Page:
Magazine Features

Ethical Fashion

From big brands to emerging designers, fashion offers such a wide range of styles to choose from that it just doesn’t make sense to shut our eyes when we can make a difference. We can become an ethical consumer! By Lina Vaz

The way we dress reflects our character and we spend quite some time wandering around shops looking for clothes we identify with. But we shouldn’t ignore each garment has its own history and we’re participating in its global network even if we’re not aware of it.

 

Are we contributing to child’s labour, to global warming or to the exploitation of people or animals in Third World countries? Or, on the contrary, are we making the world a better place?

In China, people can work up to 15 hours a day without any protection from unions, without being able to enjoy any holiday throughout the year and without a proper pension scheme, often under a regime which uses repression as a ‘motivation’ strategy.

 

But the cruel reality is we end up being oblivious to all this under the strong influence of ingenious marketing strategies. Big fashion companies spend vast amounts of money to create an often illusory image of trustworthiness and our only defence is information.

However, interesting ethical fashion projects are starting to emerge and this is a valuable opportunity for us to make a difference.
In 2006, Bono and Bobby Shriver launched (RED) project, a joint collaboration between several brands including Armani and Gap.

 

The profit of (RED) products is donated to the Global Fund, the biggest financial supporter of the fight against HIV Aids, malaria and tuberculosis in Africa. Bobby Shriver said it was necessary to create a mechanism for a sustainable financial support to the Global Fund.

 

“A smart friend told us we had to sell the idea like Nike, so we thought about creating a brand which could enthusiasm consumers and be a business model good enough to make companies wanting to invest in us. We thought carefully about the name, red is the colour of emergency and the parenthesis on the logo means an embrace.” 

 

(RED) products are sold in more than a hundred countries all over the world. “Today, consumers are much more aware of the impact of their decisions, (RED) gives them power because they know they’re helping people with HIV in Africa”, adds Shriver.

Africa’s support is also the main concern of Danish designer Peter Ingwersen, founder of Noir. “It’s a socially responsible brand, supports an organic and environmentally safe fashion, which is also sexy”, says Ingwersen.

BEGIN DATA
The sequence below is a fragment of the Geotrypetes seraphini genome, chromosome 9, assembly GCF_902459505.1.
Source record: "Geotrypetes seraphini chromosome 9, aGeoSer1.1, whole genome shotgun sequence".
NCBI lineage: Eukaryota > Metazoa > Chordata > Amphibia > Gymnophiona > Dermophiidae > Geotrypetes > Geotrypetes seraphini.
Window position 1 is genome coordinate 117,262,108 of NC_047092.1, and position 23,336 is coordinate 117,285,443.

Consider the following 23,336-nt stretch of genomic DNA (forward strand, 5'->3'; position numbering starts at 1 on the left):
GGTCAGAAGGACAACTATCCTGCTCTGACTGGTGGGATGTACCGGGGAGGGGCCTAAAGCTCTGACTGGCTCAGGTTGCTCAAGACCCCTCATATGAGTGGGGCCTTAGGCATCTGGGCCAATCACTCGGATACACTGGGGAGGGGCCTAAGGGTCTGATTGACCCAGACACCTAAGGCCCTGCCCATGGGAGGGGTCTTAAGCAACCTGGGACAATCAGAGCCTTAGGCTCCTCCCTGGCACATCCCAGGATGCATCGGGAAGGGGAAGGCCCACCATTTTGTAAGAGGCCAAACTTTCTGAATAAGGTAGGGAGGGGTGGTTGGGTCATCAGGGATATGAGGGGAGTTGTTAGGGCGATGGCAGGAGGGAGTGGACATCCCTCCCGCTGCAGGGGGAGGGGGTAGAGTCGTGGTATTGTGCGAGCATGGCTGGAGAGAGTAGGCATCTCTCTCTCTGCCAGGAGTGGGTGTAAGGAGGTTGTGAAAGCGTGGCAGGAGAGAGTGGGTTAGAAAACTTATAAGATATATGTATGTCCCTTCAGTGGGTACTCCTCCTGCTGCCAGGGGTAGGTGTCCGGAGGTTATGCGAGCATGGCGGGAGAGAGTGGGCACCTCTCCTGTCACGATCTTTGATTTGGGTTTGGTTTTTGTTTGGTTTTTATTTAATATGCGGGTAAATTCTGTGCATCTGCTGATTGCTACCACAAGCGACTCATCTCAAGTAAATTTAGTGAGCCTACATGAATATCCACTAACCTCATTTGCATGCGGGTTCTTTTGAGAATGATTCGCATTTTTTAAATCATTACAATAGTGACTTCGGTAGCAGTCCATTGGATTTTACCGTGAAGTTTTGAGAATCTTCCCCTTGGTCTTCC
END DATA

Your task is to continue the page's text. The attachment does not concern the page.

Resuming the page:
Noir Foundation helps cotton farms in Uganda and Tanzania and a percentage of its sales finances medical supplies and loans to businesses in developing countries. Ingwersen believes in sustainable business models and thinks “Europe and the United States can help building businesses that promote the development of poorer nations.”

Beyond Skin shoes are also a successful fusion between fashion and a responsible lifestyle. Natalie Dean was not happy about the lack of good and stylish shoes that were not abusive to animals or the environment.

 

All Beyond Skin shoes are made in the United Kingdom and its promotional materials are printed on recycled paper with soya-based ink. The luxury line Sui Generis has already captivated celebrities such as Natalie Portman and Alison Goldfrap.

 

“People are starting to acknowledge their individual responsibility instead of relying on governments. The more educated we are about our own environmental impact, the more it will become part of our culture and lifestyle,” says Natalie Dean.

 

Another shoe brand with an ethical conscience is Terra Plana: shoes are made with used coffee bags, army jackets and damaged vehicle leather.

 

The concept of Terra Plana, founded by Charles Bergmans in 1989, is based in the architecture of northern Spain and Africa, where buildings look for harmony between interior spaces and their surroundings.


For someone who aspires to be an ethical consumer, the first challenge is to discover the brand’s politics on resources and production, usually stated on its webpage.

 

When you go shopping explore all available options, if you can be stylish and simultaneously contribute to a better world why on earth should you settle for just being stylish?

Published by Vogue Portugal in June 2007. All rights reserved.

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© 2018 Lina Vaz, London.